An American woman from Pennsylvania has received compensation of at least $7.1 million (6.7 million euros) from a manufacturer of cooking sprays. The woman was seriously injured while working when an aerosol can containing cooking oil caught fire.
Tammy Reese, who suffered very serious burns, is the first of many burn victims in the United States with similar stories of incidents involving cooking spray, according to her attorney.
Reese was working in the kitchen in May 2017 when “suddenly and without warning” a can of Swell cooking spray exploded “and turned into a fireball.” She suffered severe second-degree burns to her head, face, arms and hands. Craig Smith, one of her lawyers, said scar tissue still limits her movement six years later.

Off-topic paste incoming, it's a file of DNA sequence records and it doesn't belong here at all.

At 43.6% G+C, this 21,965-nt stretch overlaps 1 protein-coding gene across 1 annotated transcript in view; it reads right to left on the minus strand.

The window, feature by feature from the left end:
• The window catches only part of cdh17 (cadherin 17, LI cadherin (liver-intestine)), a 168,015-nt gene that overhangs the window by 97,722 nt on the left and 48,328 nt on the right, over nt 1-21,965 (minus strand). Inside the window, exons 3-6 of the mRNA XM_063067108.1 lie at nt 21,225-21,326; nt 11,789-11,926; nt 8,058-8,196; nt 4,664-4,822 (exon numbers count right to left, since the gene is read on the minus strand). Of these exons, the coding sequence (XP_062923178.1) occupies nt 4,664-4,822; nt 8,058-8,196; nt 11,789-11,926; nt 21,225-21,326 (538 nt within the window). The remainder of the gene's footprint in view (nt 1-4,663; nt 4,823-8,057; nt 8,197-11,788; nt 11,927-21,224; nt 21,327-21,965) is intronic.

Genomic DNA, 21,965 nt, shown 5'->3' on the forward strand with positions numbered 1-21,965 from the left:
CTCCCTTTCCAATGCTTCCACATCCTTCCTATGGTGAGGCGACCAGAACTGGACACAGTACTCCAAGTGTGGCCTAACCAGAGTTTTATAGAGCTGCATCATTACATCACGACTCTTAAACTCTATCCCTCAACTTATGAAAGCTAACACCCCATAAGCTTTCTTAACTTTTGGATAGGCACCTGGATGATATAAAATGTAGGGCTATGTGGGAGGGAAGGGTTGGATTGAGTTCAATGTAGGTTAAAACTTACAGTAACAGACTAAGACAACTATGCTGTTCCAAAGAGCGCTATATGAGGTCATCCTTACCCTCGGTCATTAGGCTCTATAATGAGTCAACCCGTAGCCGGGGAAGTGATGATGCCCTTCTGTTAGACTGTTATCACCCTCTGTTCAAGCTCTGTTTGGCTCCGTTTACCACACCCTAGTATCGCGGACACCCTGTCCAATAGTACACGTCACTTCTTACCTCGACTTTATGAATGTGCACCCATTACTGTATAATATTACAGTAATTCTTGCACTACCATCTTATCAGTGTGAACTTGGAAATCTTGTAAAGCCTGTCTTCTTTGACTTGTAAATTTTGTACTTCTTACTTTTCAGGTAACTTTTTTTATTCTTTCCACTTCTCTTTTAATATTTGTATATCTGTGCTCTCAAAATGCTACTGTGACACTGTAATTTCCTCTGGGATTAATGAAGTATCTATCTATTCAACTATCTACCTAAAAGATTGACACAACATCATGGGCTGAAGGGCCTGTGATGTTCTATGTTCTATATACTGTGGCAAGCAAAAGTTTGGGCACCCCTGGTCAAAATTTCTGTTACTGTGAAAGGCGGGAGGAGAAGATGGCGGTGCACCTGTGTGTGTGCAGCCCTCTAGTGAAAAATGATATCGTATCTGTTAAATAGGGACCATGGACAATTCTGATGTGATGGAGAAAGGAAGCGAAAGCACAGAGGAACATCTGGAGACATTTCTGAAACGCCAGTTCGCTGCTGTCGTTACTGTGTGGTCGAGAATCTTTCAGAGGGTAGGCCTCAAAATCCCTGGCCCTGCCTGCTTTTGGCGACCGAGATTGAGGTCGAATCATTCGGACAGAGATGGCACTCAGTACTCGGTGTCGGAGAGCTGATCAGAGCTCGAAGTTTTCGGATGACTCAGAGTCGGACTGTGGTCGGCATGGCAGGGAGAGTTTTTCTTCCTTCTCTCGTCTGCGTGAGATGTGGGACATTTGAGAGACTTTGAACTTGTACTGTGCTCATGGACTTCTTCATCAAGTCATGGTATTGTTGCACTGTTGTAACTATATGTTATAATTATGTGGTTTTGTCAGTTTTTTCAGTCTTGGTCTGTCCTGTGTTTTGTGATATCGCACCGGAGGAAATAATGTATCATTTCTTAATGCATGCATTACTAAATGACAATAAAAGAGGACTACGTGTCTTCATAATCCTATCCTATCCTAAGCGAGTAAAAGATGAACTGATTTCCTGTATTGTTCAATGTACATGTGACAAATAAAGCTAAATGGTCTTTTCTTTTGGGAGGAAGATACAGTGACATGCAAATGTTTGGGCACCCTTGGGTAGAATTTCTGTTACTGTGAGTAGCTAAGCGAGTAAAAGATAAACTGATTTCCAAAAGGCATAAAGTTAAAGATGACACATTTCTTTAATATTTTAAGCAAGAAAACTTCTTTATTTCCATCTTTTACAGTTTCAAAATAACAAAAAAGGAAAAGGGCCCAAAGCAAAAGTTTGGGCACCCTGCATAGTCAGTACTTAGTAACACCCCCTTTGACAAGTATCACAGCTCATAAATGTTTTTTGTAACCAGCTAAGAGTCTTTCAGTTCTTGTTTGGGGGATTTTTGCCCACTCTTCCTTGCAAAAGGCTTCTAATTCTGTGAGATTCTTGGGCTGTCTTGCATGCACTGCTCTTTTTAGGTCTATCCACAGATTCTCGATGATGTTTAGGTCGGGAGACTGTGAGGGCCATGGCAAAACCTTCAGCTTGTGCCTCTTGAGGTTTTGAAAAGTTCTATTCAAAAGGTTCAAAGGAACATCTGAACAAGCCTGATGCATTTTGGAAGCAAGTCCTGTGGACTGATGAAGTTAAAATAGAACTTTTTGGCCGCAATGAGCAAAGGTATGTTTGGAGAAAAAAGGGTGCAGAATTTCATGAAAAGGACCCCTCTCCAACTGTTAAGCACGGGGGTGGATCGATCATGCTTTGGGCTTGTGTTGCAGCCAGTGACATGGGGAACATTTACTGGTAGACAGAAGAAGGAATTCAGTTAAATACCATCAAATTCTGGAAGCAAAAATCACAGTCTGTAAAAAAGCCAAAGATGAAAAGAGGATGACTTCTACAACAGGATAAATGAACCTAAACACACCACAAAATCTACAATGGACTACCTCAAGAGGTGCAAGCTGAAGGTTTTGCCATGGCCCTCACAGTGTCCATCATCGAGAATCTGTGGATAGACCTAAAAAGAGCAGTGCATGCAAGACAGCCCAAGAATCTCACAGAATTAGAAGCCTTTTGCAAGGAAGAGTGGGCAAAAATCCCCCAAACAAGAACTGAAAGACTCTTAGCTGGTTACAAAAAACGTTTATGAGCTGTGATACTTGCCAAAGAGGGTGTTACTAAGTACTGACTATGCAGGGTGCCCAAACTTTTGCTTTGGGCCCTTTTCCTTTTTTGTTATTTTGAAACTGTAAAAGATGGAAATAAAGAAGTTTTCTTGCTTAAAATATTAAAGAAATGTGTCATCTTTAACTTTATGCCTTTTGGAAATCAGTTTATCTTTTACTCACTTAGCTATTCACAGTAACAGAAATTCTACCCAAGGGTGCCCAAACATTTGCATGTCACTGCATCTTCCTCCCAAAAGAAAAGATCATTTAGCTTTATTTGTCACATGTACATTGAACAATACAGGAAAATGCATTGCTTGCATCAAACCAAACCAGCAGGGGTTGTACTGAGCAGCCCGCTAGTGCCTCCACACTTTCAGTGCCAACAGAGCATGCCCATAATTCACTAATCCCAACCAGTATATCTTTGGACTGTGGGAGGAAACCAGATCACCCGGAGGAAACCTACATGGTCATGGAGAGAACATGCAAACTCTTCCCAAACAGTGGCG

Chicago-based Conagra Brands produces several cooking spray brands, including popular supermarket brand Pam, which is also available in the Netherlands. The company said in a statement that it disagrees with the jury’s ruling and that “the safety of our products and our consumers is always a top priority for Conagra.”
“We are committed to our cooking spray products, which are safe and effective when used properly,” the statement read. The manufacturer is considering appealing the ruling.
According to Attorney Smith, there are more than 50 other cases against ConAgra from burn victims across the country. Conagra says Pam and other cooking sprays have clear warning labels on the front and back to tell consumers that the product is flammable and should not be left on or near a stove or heat source.
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